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Millard Fillmore “God save us from Whig Vice Presidents”

  • Philip Abbott
Part of the The Evolving American Presidency Series book series (EAP)

Abstract

When Fillmore assumed the presidency upon the death of Zachary Taylor, the “traumatic specter” of John Tyler was very much on the minds of Whig leaders. A day after Fillmore took office, Thurlow Weed publicly warned Fillmore not to take “the perfidious course and ignominious fate” of Tyler.1 Weed’s concomitant advice to select another exemplar to instruct him, “the inflexible firmness” of Taylor, constituted a demand for an homage strategy. The leader of the New York Whigs raised the standard issue of rex facing an accidental president, arguing that Tyler had ignored homage, which was the only appropriate way to gain acknowledgment as president. The circumstances were, of course, quite different in many respects from 1841. Tyler as accidental president rejected homage and instead pursued an independent strategy in the face of a united Whig Party agenda. When Fillmore assumed office in 1850, he faced a party rife with internal conflict. Fillmore therefore was really being warned by Weed not to abandon the faction supported by the dead president. The situation was even more complex than Weed’s analogy suggested. Tyler was placed on the ticket as an anti-Jackson Democrat.

Keywords

Republican Party Independent Strategy Fait Accompli Cabinet Member Union Party 
These keywords were added by machine and not by the authors. This process is experimental and the keywords may be updated as the learning algorithm improves.

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Notes

  1. 1.
    Michael F. Holt, The Rise and Fall of the Whig Party (New York: Oxford University Press, 1999), p. 523.Google Scholar
  2. 2.
    Ibid., p. 524.Google Scholar
  3. 3.
    Ibid., p, 522; Jean Harvey Baker, “Millard Fillmore” in James M. McPherson, “To the Best of My Ability” (New York: Dorling, Kinderley, 200), p. 102.Google Scholar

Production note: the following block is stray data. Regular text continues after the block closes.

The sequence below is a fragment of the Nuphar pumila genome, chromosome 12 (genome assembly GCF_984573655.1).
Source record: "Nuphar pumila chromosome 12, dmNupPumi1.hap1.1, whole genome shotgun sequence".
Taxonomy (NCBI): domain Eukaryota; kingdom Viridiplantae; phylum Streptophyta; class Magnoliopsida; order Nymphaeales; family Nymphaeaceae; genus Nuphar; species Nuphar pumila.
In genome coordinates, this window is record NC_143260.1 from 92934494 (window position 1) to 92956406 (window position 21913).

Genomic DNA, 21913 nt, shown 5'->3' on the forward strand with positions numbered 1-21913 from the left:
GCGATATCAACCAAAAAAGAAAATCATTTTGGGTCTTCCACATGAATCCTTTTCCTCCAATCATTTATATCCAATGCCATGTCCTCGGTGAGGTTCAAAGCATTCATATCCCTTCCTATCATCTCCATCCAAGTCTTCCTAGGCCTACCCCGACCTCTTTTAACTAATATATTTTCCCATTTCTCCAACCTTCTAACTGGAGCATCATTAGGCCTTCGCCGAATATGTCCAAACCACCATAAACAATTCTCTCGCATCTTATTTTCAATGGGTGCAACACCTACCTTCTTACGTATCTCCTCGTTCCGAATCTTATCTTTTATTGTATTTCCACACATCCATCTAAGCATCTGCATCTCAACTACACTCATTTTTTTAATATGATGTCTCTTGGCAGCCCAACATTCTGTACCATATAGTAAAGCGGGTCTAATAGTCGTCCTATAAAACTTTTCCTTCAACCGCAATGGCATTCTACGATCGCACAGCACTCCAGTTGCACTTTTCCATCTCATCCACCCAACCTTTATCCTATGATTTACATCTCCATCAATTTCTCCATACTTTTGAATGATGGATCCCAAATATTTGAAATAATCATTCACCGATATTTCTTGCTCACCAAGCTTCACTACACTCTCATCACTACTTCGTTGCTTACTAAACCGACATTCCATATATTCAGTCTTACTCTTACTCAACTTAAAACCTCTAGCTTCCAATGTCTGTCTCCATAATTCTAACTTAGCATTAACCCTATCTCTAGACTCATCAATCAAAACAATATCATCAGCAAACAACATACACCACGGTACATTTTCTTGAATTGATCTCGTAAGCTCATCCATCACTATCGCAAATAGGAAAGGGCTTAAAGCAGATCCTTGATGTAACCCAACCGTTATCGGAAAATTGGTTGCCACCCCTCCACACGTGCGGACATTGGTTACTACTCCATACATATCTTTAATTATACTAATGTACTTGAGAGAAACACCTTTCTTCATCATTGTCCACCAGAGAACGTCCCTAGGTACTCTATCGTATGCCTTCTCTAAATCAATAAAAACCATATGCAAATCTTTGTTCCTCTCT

4. 4.
    John C. Waugh, On the Brink of Civil War: The Compromise of 1850 and How It Changed the Course of American History (Wilmington, DE: Scholarly Resources, 2003), pp. 168–69.Google Scholar
  5. 5.
    W. L. Barre, The Life and Public Services of Millard Fillmore (Buffalo: Wanzee, McKim, 1856), p. 124. Interestingly, the observer later questioned whether the young Fillmore had the “self confidence and assurance” to be a “political chieftain.”Google Scholar
  6. 7.
    Harry L. Watson, Liberty and Power: The Politics of Jacksonian America (New York: Hill and Wang, 1990), pp. 210–11.Google Scholar
  7. 9.
    See: Glenn A. Phelps’s George Washington and American Constitutionalism (Lawrence, KS: University Press of Kansas, 1993).Google Scholar
  8. 11.
    Robert J. Raybick argues that the motion was engineered by Fillmore. Millard Fillmore: Biography of a President (Buffalo, NY: Buffalo Historical Society, 1959), pp. 247–52. Holman Hamilton, however, is skeptical. Prologue to Conflict: The Compromise of 1850 (Lexington, KY: University Press of Kentucky, 1964), p. 113.Google Scholar
  9. 24.
    Michael Holt, Political Parties and American Political Development (Baton Rouge, LA: Louisiana State University Press, 1992), p. 272.Google Scholar
  10. 25.
    Ibid., p. 178.Google Scholar

Copyright information

© Philip Abbott 2008

Authors and Affiliations

  • Philip Abbott

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